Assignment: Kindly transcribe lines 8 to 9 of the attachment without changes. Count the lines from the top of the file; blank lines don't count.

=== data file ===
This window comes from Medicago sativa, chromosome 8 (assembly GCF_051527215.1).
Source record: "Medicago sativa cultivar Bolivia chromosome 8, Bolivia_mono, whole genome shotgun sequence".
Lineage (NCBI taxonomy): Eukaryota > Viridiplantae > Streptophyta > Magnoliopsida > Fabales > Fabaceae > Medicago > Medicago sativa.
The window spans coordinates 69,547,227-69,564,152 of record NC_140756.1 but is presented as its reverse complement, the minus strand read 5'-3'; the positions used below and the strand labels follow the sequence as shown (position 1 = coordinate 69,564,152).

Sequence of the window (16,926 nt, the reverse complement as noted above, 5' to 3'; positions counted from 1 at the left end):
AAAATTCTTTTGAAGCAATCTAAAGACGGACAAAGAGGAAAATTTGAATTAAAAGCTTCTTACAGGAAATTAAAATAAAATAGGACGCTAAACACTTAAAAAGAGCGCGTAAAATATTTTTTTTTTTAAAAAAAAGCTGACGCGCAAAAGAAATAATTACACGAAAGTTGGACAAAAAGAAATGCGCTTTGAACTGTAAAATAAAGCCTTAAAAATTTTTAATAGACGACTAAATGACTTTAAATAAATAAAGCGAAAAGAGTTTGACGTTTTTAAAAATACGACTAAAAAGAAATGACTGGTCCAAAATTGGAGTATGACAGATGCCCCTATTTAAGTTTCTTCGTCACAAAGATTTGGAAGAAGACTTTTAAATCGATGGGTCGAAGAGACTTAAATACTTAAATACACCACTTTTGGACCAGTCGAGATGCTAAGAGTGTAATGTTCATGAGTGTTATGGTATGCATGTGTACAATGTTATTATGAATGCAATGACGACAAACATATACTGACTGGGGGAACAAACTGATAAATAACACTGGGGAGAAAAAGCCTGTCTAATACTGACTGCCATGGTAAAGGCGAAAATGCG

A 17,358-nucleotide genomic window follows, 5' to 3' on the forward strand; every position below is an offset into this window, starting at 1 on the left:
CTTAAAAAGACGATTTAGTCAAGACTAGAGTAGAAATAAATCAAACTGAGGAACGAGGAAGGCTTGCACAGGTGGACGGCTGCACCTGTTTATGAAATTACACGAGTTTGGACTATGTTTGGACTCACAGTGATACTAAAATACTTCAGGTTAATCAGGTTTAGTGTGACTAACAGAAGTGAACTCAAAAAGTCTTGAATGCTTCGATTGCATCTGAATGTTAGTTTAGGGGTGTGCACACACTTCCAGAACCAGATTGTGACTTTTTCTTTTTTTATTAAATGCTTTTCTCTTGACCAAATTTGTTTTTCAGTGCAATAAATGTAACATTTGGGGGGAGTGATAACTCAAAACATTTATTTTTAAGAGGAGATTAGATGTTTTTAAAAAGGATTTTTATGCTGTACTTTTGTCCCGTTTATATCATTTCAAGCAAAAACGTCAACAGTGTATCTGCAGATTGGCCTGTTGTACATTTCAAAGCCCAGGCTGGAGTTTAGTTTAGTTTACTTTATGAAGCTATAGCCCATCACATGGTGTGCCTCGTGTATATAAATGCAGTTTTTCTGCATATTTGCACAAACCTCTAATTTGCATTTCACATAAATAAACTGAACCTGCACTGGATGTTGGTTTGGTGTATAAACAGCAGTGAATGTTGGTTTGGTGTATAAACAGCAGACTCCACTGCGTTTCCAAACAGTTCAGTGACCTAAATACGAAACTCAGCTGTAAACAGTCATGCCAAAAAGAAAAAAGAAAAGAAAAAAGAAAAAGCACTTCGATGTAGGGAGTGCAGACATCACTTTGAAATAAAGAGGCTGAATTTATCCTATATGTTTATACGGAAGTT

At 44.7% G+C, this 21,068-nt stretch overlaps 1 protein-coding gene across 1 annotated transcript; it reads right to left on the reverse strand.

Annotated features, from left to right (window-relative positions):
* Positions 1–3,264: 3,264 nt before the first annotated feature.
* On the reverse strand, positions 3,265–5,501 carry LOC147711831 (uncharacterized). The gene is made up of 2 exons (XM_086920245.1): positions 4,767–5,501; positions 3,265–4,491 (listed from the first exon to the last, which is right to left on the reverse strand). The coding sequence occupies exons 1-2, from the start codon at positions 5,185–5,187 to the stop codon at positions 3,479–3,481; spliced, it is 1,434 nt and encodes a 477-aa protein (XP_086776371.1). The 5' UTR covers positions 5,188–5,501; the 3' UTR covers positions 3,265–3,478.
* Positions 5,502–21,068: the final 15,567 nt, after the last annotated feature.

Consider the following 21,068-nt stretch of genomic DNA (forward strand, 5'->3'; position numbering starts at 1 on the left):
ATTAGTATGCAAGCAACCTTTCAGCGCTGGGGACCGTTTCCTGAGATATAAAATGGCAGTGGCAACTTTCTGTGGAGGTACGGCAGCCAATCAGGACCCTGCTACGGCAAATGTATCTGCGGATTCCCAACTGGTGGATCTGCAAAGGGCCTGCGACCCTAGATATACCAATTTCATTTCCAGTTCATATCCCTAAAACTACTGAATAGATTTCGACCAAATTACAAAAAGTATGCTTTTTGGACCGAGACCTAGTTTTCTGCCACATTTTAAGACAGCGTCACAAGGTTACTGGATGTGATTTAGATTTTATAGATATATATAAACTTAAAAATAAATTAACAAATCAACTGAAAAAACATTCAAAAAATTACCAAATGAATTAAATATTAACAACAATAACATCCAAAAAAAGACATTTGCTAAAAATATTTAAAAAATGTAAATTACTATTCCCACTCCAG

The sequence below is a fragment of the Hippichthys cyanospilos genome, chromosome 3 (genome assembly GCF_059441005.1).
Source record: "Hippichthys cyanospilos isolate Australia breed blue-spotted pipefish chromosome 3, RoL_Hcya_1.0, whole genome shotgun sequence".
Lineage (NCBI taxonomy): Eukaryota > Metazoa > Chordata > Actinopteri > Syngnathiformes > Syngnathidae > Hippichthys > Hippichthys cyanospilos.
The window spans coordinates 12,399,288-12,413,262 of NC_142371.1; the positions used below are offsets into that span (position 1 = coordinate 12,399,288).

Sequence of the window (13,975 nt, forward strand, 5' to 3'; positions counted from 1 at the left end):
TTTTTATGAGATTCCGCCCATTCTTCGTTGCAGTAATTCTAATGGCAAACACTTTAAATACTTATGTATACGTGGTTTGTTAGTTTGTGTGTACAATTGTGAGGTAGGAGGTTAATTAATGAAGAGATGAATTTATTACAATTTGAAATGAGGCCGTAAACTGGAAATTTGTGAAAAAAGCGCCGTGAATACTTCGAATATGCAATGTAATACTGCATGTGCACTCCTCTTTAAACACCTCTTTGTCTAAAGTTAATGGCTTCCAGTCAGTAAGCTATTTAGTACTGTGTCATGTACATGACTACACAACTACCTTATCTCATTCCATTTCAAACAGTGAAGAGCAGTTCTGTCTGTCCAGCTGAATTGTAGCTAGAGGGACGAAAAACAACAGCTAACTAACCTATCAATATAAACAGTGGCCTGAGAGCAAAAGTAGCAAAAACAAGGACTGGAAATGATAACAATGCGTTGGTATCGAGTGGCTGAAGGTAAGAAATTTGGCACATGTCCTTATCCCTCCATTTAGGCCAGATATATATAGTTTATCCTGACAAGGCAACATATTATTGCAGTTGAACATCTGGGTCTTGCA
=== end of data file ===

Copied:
CTTAAAAAGACGATTTAGTCAAGACTAGAGTAGAAATAAATCAAACTGAGGAACGAGGAAGGCTTGCACAGGTGGACGGCTGCACCTGTTTATGAAATTACACGAGTTTGGACTATGTTTGGACTCACAGTGATACTAAAATACTTCAGGTTAATCAGGTTTAGTGTGACTAACAGAAGTGAACTCAAAAAGTCTTGAATGCTTCGATTGCATCTGAATGTTAGTTTAGGGGTGTGCACACACTTCCAGAACCAGATTGTGACTTTTTCTTTTTTTATTAAATGCTTTTCTCTTGACCAAATTTGTTTTTCAGTGCAATAAATGTAACATTTGGGGGGAGTGATAACTCAAAACATTTATTTTTAAGAGGAGATTAGATGTTTTTAAAAAGGATTTTTATGCTGTACTTTTGTCCCGTTTATATCATTTCAAGCAAAAACGTCAACAGTGTATCTGCAGATTGGCCTGTTGTACATTTCAAAGCCCAGGCTGGAGTTTAGTTTAGTTTACTTTATGAAGCTATAGCCCATCACATGGTGTGCCTCGTGTATATAAATGCAGTTTTTCTGCATATTTGCACAAACCTCTAATTTGCATTTCACATAAATAAACTGAACCTGCACTGGATGTTGGTTTGGTGTATAAACAGCAGTGAATGTTGGTTTGGTGTATAAACAGCAGACTCCACTGCGTTTCCAAACAGTTCAGTGACCTAAATACGAAACTCAGCTGTAAACAGTCATGCCAAAAAGAAAAAAGAAAAGAAAAAAGAAAAAGCACTTCGATGTAGGGAGTGCAGACATCACTTTGAAATAAAGAGGCTGAATTTATCCTATATGTTTATACGGAAGTT

At 44.7% G+C, this 21,068-nt stretch overlaps 1 protein-coding gene across 1 annotated transcript; it reads right to left on the reverse strand.